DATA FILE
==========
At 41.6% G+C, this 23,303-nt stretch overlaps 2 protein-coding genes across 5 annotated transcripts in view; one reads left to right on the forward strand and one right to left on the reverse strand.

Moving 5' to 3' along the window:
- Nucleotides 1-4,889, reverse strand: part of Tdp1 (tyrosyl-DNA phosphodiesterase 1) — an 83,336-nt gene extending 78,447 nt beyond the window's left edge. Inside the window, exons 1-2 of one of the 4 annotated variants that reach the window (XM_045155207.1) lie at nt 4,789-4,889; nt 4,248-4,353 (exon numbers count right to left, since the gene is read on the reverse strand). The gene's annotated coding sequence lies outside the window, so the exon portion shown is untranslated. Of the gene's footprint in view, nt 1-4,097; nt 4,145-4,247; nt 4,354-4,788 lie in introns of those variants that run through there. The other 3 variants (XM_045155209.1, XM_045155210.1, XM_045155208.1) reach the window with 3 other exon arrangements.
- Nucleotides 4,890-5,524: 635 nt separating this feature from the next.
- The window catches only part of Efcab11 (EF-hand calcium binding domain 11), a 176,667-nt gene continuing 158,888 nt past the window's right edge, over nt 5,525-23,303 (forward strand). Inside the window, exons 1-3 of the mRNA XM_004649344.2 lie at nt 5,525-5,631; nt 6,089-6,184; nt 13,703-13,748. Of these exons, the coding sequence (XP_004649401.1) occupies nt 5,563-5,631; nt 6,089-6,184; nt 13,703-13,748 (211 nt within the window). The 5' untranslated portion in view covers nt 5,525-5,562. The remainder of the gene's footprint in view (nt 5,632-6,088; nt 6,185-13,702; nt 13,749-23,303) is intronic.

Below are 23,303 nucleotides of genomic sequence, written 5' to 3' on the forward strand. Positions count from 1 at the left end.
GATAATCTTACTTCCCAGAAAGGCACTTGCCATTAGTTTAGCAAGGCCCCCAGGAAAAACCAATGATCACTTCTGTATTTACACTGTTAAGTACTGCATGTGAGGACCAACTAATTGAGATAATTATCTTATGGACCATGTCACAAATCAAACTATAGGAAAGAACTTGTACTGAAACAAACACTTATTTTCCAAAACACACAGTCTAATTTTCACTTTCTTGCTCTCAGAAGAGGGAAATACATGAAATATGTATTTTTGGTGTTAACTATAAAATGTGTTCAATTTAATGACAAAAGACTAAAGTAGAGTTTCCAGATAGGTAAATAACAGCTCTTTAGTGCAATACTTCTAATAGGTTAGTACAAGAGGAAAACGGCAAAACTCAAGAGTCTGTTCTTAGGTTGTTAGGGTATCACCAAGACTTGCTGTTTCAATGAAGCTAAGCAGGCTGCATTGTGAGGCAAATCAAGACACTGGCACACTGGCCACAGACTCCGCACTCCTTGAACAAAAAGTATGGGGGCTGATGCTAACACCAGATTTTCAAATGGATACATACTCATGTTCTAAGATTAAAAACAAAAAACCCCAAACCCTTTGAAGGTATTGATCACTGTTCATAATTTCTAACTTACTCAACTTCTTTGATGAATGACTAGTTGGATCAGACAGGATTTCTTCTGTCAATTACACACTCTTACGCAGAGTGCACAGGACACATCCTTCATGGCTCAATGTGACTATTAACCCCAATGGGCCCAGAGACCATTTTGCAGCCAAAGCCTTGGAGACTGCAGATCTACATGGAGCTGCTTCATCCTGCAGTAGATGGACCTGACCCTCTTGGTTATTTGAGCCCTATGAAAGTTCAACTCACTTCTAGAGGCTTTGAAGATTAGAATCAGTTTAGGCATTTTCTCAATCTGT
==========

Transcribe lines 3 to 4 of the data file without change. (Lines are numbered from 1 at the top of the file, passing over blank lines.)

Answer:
- Nucleotides 1-4,889, reverse strand: part of Tdp1 (tyrosyl-DNA phosphodiesterase 1) — an 83,336-nt gene extending 78,447 nt beyond the window's left edge. Inside the window, exons 1-2 of one of the 4 annotated variants that reach the window (XM_045155207.1) lie at nt 4,789-4,889; nt 4,248-4,353 (exon numbers count right to left, since the gene is read on the reverse strand). The gene's annotated coding sequence lies outside the window, so the exon portion shown is untranslated. Of the gene's footprint in view, nt 1-4,097; nt 4,145-4,247; nt 4,354-4,788 lie in introns of those variants that run through there. The other 3 variants (XM_045155209.1, XM_045155210.1, XM_045155208.1) reach the window with 3 other exon arrangements.
- Nucleotides 4,890-5,524: 635 nt separating this feature from the next.